Gordon Campbell | Parliament TV | Parliament Today | Video | Questions Of the Day | Search

 


Government helps teachers improve infotech skills


Government helps teachers improve infotech skills

Research has found that two government initiatives aimed at helping teachers use Information Communication Technologies (ICTs) in the classroom have been highly successful for both teachers and students, Education Minister Trevor Mallard said today.

Trevor Mallard released two research reports relating to programmes initiated in the Ministry of Education’s first schools’ ICT strategy Interactive Education.

“The first report shows that a government-funded three-year ICT professional development programme for teachers in school clusters increased their skills, confidence and attitudes towards infotechnology. This resulted in greater classroom use of a variety of infotechnology and more positive learning experiences for students,” Trevor Mallard said.

“By the end of the research, approximately 70 percent of teachers were using ICTs routinely in their classes compared to approximately 25 percent beforehand.”

The second research report relates to the Ministry of Education’s TKI (Te Kete Ipurangi) website which is an online teaching resource.

“The report on TKI shows teachers and principals’ use of the website grew strongly between 2000 and 2001. In 2000 just under half of all teachers had heard of the site and one third had accessed it at least once. By 2001, 61 percent of teachers had heard of the site and 47 percent had accessed it.

“It’s great to see that all teachers in the research noted improvements in students’ attitudes, motivation and enthusiasm as a direct result of the greater use of TKI. A small number of teachers reported higher achievement levels by their students,” Trevor Mallard said.

The two reports are: What Makes for Effective Teacher Professional Development in ICT?: An Evaluation of the 23 ICT PD School Clusters Programme 1999-2000; and Educators’ Use of the Online Learning Centre – Te Kete Ipurangi (TKI) 1999-2001.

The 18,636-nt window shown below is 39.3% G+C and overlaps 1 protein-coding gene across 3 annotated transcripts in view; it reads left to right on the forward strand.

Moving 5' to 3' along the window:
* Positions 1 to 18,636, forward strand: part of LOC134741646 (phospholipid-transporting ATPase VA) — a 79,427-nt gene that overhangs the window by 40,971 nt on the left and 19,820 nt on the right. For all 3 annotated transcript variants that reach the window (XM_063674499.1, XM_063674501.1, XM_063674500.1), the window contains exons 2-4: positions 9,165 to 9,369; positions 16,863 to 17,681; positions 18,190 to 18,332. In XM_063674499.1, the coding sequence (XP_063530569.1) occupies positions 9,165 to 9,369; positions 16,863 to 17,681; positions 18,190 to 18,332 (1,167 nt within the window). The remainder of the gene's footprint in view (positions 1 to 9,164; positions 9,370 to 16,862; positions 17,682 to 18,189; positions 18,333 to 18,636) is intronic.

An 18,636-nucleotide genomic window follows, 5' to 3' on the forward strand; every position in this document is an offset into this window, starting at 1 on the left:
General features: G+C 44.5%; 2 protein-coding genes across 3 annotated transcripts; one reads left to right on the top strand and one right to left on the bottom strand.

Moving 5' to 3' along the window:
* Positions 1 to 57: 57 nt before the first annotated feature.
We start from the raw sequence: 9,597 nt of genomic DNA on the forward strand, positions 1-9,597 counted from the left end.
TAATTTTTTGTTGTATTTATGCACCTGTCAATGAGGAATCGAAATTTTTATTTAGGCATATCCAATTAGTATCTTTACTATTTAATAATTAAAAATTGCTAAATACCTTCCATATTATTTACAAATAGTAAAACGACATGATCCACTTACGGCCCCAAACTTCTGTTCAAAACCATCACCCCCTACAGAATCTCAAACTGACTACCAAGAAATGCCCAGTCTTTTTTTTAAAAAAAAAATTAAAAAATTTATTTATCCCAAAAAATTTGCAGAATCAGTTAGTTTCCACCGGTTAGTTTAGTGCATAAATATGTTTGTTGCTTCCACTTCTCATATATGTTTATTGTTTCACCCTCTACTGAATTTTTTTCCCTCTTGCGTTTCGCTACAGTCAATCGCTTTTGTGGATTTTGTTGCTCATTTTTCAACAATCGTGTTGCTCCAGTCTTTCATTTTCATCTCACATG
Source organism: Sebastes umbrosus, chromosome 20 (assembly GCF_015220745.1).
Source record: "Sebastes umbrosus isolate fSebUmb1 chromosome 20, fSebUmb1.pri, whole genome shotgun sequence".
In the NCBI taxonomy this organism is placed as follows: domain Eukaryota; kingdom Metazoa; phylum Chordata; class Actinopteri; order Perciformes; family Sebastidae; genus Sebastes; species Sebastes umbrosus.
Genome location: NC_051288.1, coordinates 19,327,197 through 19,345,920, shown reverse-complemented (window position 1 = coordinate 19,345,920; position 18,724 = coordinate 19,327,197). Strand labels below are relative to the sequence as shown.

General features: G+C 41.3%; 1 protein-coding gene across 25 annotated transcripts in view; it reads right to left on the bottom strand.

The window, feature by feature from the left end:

To access the reports go to: http://www.minedu.govt.nz/goto/tkieval2002 www.minedu.govt.nz/goto/ictpdeval2002 Questions and Answers

How many schools are involved in the Ministry of Education’s ICT Professional Development School Clusters Programme?

Twenty-three school clusters were initially approved in 1999, each cluster had approximately 8-10 schools and there was a mix of primary and secondary schools in some clusters. A further 28 were approved in 2000, 22 in 2001 and 21 in 2002. There will be 71 clusters operating in 2003. This means approximately one third of NZ schools have been or are participating in the Programme.

How much money has been invested in the Programme?

Each new cluster will be receiving $120,000 per annum for three years. The Government contribution for the new clusters is $2.5 million per year for three years, bringing total yearly government funding for the Programme to $8.5 million in 2003.

Who runs the Programme?

The clusters set priorities and manage their professional development programme, and the Ministry of Education provides national co-ordination.

What does it focus on?

Programmes range from focussing on literacy and numeracy through ICT, to new teaching methods, to supporting gifted and talented students. Several secondary school clusters are focussing on distance delivery of courses

Who is TKI aimed at?